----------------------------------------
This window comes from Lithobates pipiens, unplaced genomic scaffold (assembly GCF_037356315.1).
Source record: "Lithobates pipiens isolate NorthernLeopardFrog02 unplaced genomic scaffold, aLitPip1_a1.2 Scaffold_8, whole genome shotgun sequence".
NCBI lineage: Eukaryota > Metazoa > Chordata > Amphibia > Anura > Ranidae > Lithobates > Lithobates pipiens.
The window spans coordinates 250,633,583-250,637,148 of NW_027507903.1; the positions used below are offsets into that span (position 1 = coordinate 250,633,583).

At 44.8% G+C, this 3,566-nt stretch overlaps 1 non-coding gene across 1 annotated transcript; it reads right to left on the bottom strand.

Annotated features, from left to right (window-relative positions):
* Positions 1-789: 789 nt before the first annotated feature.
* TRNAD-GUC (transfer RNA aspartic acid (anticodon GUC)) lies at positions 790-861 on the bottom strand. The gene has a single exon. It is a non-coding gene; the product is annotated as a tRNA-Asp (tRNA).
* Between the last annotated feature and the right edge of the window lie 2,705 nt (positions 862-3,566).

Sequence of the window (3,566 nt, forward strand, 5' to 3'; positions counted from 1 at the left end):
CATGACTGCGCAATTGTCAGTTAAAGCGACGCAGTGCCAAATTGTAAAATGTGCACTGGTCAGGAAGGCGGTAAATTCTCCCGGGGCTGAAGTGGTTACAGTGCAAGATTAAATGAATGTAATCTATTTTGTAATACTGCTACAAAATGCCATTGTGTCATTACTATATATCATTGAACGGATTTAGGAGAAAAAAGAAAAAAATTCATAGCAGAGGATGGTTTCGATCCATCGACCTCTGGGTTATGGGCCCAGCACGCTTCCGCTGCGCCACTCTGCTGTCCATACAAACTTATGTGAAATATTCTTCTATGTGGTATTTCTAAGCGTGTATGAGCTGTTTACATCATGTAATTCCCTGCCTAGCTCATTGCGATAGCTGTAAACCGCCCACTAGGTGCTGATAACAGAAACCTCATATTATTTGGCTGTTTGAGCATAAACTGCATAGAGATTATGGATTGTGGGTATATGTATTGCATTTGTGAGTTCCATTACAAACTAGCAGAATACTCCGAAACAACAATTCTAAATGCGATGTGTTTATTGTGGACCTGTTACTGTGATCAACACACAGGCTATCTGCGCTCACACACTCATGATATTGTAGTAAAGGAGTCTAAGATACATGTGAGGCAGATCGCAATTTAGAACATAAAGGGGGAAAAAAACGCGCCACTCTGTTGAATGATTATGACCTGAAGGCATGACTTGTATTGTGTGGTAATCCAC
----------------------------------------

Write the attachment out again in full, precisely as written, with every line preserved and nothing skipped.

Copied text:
This window comes from Lithobates pipiens, unplaced genomic scaffold (assembly GCF_037356315.1).
Source record: "Lithobates pipiens isolate NorthernLeopardFrog02 unplaced genomic scaffold, aLitPip1_a1.2 Scaffold_8, whole genome shotgun sequence".
NCBI lineage: Eukaryota > Metazoa > Chordata > Amphibia > Anura > Ranidae > Lithobates > Lithobates pipiens.
The window spans coordinates 250,633,583-250,637,148 of NW_027507903.1; the positions used below are offsets into that span (position 1 = coordinate 250,633,583).

At 44.8% G+C, this 3,566-nt stretch overlaps 1 non-coding gene across 1 annotated transcript; it reads right to left on the bottom strand.

Annotated features, from left to right (window-relative positions):
* Positions 1-789: 789 nt before the first annotated feature.
* TRNAD-GUC (transfer RNA aspartic acid (anticodon GUC)) lies at positions 790-861 on the bottom strand. The gene has a single exon. It is a non-coding gene; the product is annotated as a tRNA-Asp (tRNA).
* Between the last annotated feature and the right edge of the window lie 2,705 nt (positions 862-3,566).

Sequence of the window (3,566 nt, forward strand, 5' to 3'; positions counted from 1 at the left end):
CATGACTGCGCAATTGTCAGTTAAAGCGACGCAGTGCCAAATTGTAAAATGTGCACTGGTCAGGAAGGCGGTAAATTCTCCCGGGGCTGAAGTGGTTACAGTGCAAGATTAAATGAATGTAATCTATTTTGTAATACTGCTACAAAATGCCATTGTGTCATTACTATATATCATTGAACGGATTTAGGAGAAAAAAGAAAAAAATTCATAGCAGAGGATGGTTTCGATCCATCGACCTCTGGGTTATGGGCCCAGCACGCTTCCGCTGCGCCACTCTGCTGTCCATACAAACTTATGTGAAATATTCTTCTATGTGGTATTTCTAAGCGTGTATGAGCTGTTTACATCATGTAATTCCCTGCCTAGCTCATTGCGATAGCTGTAAACCGCCCACTAGGTGCTGATAACAGAAACCTCATATTATTTGGCTGTTTGAGCATAAACTGCATAGAGATTATGGATTGTGGGTATATGTATTGCATTTGTGAGTTCCATTACAAACTAGCAGAATACTCCGAAACAACAATTCTAAATGCGATGTGTTTATTGTGGACCTGTTACTGTGATCAACACACAGGCTATCTGCGCTCACACACTCATGATATTGTAGTAAAGGAGTCTAAGATACATGTGAGGCAGATCGCAATTTAGAACATAAAGGGGGAAAAAAACGCGCCACTCTGTTGAATGATTATGACCTGAAGGCATGACTTGTATTGTGTGGTAATCCAC